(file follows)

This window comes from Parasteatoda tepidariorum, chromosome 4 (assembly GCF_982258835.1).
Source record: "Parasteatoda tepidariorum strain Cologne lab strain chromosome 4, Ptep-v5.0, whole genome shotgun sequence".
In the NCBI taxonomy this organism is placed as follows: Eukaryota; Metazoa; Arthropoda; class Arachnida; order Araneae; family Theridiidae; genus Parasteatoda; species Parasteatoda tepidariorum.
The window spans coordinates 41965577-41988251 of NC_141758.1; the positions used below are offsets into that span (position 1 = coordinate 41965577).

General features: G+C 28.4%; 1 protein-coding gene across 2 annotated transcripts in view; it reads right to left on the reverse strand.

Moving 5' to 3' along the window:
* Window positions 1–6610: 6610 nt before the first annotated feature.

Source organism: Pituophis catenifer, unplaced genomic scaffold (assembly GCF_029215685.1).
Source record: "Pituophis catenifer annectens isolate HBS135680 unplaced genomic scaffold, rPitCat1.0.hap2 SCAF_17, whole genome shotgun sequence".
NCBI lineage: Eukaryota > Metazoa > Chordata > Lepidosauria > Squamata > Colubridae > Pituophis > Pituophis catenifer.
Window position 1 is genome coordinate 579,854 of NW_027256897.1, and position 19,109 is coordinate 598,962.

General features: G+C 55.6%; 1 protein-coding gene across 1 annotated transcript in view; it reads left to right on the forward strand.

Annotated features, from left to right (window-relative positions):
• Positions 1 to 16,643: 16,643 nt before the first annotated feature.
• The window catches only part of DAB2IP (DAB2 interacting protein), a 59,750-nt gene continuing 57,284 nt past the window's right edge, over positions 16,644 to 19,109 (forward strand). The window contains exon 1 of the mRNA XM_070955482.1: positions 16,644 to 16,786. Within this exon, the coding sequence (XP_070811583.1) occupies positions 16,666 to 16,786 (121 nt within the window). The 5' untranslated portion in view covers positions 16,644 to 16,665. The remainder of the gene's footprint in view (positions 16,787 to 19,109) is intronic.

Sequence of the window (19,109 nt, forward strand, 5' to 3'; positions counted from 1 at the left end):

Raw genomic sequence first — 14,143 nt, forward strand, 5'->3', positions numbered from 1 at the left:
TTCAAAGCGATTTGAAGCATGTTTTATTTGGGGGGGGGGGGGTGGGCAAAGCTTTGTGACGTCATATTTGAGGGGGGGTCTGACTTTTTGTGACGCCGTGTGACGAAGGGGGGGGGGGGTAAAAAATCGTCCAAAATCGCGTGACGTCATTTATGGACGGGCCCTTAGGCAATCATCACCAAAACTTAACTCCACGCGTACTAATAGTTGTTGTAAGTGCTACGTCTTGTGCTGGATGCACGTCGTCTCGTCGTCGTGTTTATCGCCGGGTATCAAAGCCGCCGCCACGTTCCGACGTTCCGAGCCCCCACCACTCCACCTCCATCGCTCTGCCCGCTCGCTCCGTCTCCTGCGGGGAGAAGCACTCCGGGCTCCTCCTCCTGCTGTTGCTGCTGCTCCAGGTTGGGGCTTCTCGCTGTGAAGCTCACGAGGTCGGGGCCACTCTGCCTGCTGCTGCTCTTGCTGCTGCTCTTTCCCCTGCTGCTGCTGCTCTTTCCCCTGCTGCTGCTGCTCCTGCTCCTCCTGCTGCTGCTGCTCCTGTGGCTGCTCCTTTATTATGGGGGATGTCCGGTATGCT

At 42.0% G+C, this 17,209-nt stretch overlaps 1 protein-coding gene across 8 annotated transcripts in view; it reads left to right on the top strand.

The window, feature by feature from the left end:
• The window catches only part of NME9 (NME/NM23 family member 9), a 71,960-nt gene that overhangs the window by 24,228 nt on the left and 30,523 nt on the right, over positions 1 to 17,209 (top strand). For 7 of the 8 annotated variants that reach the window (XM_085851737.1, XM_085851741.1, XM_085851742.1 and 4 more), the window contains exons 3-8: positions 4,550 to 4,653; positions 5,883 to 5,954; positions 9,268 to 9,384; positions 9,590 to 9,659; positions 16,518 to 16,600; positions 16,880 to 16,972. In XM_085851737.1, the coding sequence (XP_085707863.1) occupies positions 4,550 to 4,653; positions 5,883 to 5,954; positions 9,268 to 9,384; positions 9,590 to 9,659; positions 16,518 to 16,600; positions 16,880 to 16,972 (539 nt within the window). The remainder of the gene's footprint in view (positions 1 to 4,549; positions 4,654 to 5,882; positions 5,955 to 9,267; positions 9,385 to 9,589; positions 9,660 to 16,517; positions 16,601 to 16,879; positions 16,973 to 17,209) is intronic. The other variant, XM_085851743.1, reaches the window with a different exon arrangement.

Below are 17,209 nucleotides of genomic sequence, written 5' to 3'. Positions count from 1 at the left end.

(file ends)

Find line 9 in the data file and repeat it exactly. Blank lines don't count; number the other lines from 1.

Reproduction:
Source record: "Pituophis catenifer annectens isolate HBS135680 unplaced genomic scaffold, rPitCat1.0.hap2 SCAF_17, whole genome shotgun sequence".